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Revisiting Sons And Lovers – The Conundrum That Couldn’t Suit The Time

Revisiting Sons and Lovers – the conundrum that couldn’t suit the time

D H Lawrence’s classic novel Sons and Lovers, published in 1913, is still a work that is prescribed in the syllabus of various universities in India and outside. The novel has crossed over 100 years and still finds its place on the lists that are made with other classic novels. Why? How did the novel that was not considered so good earlier survive all these years? Why did critics and readers think that it is a work that should remain afloat? Well, setting everything aside, do common or general readers with no literary bias still find the novel exciting, interesting and readable enough?

This article is not a review of Sons and Lovers by Lawrence. In this article, I would rather state a few opinions about the novel that, many think, could not fit in the time it was written. If you guys remember, Lawrence also wrote many other novels and most of them are already forgotten barring a few (taking in mind the large number of readers worldwide) readers who are compelled by their literary (mostly academic) inspirations and compulsions. Sons and Lovers, we can all agree, is arguably the most famous novel of this novelist who was also a poet of considerable qualities.

Sons and Lovers is about a mother, coming from a higher society or higher class or simply a well-off family to a lower class of a miner, a coal miner. Gertrude marries her lover because she has a passion for him… her passion, however, is naked and does not contain any robe to make it appropriate or ideal for a family to be maintained. And this passion in Gertrude continues, looking for respite or refuge, in her sons… however, once her sons grow up, hating their father and loving their mother, things change. There is an emotional battle between the women who come in Gertrude’s sons’ lives and Gertrude. She wins over all but her victory comes at a huge cost – the loss of her sons because they cannot contain within themselves with the confusion of soul and the body.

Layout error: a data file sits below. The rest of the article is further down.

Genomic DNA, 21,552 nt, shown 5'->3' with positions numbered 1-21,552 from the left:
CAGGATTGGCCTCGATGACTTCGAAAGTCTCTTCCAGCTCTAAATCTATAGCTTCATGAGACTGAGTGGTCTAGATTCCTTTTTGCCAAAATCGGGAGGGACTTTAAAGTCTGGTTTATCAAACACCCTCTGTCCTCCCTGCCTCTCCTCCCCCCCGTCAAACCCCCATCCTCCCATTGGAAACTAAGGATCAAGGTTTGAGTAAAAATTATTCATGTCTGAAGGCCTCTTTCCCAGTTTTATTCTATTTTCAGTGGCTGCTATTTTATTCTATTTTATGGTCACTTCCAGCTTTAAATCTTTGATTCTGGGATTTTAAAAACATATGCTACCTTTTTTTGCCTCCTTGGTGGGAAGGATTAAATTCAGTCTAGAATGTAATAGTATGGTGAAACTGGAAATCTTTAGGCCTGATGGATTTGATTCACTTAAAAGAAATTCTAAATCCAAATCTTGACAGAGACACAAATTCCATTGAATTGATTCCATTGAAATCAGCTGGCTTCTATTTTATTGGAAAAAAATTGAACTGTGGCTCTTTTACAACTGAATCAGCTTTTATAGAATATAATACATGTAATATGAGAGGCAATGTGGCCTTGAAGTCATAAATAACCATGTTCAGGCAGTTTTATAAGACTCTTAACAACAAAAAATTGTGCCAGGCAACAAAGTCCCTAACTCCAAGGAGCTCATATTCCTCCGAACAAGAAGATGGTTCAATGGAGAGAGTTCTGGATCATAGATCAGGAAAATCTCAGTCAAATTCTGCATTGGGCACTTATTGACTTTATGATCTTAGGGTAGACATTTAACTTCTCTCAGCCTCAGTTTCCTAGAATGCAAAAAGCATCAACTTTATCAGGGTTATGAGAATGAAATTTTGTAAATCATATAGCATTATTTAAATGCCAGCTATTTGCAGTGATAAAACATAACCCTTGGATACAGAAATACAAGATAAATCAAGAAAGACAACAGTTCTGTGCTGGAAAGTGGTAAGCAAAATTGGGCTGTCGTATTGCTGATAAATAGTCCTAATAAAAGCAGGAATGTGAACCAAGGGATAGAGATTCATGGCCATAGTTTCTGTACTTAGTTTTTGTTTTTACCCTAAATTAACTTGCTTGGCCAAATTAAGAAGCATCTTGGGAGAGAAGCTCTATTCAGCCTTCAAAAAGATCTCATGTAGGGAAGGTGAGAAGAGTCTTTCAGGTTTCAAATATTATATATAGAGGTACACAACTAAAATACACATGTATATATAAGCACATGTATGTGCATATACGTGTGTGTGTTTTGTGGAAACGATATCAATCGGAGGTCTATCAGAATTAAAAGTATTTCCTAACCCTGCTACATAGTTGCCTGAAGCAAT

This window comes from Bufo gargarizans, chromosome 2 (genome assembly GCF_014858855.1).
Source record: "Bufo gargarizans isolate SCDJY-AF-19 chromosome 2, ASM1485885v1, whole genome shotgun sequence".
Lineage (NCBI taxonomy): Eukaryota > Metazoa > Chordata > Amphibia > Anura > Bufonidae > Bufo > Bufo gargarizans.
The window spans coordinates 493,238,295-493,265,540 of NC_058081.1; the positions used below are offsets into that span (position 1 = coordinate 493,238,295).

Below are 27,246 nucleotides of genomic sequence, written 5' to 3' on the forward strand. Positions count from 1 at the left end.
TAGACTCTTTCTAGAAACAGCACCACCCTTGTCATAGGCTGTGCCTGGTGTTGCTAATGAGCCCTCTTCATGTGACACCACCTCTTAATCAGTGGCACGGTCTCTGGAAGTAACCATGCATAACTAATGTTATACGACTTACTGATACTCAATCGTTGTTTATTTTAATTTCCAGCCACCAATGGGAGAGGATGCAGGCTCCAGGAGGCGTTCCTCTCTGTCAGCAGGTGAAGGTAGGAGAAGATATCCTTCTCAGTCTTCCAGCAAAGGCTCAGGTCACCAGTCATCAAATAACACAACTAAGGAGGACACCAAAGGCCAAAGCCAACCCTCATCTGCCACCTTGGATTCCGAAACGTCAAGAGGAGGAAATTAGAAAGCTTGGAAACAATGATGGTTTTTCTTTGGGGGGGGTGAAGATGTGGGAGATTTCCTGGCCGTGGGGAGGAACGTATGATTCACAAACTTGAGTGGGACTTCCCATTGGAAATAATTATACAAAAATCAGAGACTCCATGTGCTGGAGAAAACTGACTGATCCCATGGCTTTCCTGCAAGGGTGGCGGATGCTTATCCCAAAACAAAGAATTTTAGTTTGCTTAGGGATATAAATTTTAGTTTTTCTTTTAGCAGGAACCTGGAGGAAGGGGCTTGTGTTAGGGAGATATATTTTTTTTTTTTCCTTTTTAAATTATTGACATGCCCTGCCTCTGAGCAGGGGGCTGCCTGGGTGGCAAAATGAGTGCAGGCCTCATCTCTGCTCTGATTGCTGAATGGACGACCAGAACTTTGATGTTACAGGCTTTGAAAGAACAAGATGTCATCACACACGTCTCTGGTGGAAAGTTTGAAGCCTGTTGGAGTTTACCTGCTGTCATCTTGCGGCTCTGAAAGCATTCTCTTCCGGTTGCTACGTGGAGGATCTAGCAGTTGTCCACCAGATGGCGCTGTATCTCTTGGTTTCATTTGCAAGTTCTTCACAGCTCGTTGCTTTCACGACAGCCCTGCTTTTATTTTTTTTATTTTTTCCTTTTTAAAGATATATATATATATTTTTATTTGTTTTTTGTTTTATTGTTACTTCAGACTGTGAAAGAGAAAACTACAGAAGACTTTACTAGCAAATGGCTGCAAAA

D H Lawrence has written explicitly about this novel in his own words on many occasions. He was vocal and firm about his intentions and many critics have also claimed that the novel is semi-autobiographical because of many resemblances. Whatever be the case, what do the readers think? How do the readers still find this battle between spiritualism and sexual feelings readable? And the novel has also won many accolades for the novelist, Lawrence. It has been featured, on many occasions, among the most influential novels written in the 20th-century and perhaps well-deserved as well.

Lawrence’s masterpiece certainly has a few hundred more years to be remembered.


By Sima for The Last Critic

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